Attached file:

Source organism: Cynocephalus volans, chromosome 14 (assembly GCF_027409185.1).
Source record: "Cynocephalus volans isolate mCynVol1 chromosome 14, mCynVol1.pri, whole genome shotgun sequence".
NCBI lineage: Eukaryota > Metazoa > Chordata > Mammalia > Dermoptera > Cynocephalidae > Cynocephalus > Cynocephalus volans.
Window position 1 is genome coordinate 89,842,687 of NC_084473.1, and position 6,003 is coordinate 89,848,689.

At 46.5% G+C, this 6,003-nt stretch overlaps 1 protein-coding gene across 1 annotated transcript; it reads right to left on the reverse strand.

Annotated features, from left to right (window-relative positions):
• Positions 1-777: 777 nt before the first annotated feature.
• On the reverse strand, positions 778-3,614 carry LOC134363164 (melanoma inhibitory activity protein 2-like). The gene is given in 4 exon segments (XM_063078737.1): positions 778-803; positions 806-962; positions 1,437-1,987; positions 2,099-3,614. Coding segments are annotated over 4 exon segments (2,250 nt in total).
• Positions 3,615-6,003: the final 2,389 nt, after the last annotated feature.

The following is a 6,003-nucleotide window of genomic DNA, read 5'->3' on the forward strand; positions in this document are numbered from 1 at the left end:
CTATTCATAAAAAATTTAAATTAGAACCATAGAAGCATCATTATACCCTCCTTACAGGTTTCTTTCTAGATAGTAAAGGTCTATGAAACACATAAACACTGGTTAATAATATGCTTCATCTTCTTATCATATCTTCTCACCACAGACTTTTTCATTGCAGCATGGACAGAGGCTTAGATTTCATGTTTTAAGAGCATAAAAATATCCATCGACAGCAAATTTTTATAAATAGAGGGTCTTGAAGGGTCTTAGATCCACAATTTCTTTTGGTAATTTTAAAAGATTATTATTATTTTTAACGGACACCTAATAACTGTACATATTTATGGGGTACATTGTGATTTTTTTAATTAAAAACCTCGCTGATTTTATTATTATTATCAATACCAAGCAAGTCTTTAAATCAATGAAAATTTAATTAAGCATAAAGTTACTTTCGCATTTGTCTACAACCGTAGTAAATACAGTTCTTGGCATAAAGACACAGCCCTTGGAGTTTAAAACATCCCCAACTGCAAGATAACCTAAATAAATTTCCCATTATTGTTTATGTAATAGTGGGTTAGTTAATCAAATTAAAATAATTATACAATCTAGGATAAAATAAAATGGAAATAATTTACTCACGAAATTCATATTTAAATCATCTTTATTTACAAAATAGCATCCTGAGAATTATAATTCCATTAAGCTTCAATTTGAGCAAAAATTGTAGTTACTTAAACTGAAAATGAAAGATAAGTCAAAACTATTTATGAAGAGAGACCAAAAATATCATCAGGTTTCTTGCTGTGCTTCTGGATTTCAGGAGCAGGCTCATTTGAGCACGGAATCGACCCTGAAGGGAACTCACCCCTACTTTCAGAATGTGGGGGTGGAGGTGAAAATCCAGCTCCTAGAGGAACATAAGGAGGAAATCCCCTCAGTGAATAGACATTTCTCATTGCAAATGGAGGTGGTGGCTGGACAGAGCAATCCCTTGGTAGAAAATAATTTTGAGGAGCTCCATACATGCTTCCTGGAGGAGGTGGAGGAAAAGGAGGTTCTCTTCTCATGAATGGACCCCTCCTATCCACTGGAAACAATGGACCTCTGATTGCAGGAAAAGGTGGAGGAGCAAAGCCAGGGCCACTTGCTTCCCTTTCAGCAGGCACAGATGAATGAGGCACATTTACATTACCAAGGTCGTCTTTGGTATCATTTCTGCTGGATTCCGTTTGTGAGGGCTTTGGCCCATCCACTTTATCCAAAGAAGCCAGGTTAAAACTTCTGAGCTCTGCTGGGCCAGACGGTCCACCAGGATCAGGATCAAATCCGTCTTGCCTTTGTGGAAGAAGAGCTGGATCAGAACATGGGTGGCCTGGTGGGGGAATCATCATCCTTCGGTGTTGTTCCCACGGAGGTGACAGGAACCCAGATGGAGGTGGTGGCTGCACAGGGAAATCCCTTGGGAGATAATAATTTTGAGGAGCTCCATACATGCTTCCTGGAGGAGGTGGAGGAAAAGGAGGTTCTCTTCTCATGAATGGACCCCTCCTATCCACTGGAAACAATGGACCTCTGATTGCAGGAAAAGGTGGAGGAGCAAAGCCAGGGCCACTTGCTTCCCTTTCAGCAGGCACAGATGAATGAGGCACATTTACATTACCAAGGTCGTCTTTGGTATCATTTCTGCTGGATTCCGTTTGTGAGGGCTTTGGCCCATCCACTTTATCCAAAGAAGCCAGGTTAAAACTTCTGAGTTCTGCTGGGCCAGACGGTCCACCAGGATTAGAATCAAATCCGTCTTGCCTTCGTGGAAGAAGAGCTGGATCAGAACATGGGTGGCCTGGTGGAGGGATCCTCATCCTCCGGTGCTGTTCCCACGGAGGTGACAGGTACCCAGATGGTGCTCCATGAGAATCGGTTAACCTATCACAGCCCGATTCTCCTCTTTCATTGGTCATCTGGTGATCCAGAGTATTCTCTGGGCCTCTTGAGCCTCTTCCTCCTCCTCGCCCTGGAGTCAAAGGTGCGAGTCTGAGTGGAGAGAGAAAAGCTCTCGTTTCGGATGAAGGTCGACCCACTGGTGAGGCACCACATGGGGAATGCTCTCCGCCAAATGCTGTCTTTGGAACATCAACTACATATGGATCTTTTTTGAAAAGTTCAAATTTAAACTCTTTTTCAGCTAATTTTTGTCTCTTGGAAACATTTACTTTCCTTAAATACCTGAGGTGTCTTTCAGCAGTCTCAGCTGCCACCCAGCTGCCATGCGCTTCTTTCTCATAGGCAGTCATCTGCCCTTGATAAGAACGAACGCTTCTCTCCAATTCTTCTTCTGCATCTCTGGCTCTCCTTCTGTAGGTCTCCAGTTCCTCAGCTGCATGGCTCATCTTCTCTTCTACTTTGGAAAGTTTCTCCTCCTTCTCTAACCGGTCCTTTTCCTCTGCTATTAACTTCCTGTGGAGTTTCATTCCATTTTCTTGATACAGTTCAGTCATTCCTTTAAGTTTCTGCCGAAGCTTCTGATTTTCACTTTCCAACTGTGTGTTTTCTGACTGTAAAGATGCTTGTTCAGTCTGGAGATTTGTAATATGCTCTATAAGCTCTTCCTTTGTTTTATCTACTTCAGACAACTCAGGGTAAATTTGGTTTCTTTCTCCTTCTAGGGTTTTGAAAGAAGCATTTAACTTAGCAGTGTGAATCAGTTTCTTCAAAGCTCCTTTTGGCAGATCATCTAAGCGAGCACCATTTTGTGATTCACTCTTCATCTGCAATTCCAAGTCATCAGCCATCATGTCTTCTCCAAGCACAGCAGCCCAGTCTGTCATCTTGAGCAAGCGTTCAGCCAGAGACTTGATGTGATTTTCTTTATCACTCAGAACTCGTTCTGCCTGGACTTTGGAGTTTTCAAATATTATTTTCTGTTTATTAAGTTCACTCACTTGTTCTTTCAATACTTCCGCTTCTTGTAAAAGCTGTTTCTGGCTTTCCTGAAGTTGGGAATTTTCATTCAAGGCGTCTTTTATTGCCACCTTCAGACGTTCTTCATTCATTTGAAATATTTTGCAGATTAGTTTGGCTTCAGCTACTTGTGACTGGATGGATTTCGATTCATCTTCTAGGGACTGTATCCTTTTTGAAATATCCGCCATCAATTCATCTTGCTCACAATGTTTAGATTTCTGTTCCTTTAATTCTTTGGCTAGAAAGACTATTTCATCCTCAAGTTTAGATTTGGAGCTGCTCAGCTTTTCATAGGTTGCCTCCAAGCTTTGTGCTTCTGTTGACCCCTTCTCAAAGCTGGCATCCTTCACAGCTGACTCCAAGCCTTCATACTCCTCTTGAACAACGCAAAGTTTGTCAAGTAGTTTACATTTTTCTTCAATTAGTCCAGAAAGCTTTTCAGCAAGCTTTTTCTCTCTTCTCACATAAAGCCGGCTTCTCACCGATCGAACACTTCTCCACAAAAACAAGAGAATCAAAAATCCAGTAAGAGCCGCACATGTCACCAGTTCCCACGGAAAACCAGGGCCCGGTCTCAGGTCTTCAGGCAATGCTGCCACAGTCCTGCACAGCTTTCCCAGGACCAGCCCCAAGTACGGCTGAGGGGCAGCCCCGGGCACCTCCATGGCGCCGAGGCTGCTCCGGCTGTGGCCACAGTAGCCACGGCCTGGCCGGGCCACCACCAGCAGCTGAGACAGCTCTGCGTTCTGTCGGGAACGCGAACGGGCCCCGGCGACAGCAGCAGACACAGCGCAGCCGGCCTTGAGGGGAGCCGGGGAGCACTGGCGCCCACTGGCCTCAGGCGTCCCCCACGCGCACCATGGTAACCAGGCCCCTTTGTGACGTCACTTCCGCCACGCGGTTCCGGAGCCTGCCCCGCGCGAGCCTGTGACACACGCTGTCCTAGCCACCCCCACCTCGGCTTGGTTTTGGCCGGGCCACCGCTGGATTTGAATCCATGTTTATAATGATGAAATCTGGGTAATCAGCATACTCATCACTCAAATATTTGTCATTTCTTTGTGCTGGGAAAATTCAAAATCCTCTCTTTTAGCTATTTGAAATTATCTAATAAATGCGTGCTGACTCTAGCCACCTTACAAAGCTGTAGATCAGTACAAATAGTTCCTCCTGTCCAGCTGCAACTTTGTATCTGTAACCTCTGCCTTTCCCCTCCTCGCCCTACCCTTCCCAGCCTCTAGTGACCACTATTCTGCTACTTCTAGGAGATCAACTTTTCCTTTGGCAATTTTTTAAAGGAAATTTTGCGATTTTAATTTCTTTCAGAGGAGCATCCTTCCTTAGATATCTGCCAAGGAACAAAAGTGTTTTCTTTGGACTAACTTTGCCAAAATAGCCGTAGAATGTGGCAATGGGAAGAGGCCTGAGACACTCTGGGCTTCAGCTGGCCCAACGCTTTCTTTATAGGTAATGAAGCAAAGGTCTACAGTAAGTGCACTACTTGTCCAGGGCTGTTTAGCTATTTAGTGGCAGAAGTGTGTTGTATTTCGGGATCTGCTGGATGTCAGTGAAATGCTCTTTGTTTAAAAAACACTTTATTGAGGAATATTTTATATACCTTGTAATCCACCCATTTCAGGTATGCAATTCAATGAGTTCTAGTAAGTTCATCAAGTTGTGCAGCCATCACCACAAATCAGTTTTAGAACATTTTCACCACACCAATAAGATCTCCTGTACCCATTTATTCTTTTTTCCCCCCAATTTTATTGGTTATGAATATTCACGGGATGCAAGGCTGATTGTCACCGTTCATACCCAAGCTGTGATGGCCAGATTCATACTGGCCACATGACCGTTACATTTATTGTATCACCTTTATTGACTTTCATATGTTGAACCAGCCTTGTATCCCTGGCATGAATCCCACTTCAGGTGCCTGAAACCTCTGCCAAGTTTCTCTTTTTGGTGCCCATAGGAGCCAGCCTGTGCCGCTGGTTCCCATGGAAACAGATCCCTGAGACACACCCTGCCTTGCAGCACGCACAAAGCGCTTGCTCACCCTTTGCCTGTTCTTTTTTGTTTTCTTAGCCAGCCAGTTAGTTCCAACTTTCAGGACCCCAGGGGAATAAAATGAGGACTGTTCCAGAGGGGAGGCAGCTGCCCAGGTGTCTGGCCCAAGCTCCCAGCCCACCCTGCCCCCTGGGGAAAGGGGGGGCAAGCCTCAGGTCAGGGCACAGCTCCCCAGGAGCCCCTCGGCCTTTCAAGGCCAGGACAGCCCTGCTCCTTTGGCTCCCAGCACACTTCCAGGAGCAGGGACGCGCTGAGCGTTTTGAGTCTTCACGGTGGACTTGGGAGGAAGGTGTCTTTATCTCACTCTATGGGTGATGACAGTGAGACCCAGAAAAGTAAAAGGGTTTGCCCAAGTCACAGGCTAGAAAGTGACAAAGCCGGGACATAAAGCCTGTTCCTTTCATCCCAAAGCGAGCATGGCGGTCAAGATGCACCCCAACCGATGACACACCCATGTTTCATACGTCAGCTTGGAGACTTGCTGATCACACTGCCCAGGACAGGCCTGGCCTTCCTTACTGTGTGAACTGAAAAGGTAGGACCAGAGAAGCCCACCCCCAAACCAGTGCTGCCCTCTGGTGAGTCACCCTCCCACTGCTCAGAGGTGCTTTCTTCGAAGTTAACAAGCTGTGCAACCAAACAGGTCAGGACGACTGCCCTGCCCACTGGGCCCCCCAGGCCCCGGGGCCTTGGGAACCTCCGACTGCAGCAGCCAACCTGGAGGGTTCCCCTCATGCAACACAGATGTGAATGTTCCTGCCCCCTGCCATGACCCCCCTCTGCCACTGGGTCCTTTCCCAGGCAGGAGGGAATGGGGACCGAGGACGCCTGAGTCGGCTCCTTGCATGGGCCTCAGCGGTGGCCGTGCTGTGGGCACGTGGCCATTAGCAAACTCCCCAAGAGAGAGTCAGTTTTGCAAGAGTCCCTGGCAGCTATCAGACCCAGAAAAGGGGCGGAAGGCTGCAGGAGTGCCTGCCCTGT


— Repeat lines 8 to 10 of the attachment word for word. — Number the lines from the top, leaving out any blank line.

• On the reverse strand, positions 778-3,614 carry LOC134363164 (melanoma inhibitory activity protein 2-like). The gene is given in 4 exon segments (XM_063078737.1): positions 778-803; positions 806-962; positions 1,437-1,987; positions 2,099-3,614. Coding segments are annotated over 4 exon segments (2,250 nt in total).
• Positions 3,615-6,003: the final 2,389 nt, after the last annotated feature.

The following is a 6,003-nucleotide window of genomic DNA, read 5'->3' on the forward strand; positions in this document are numbered from 1 at the left end: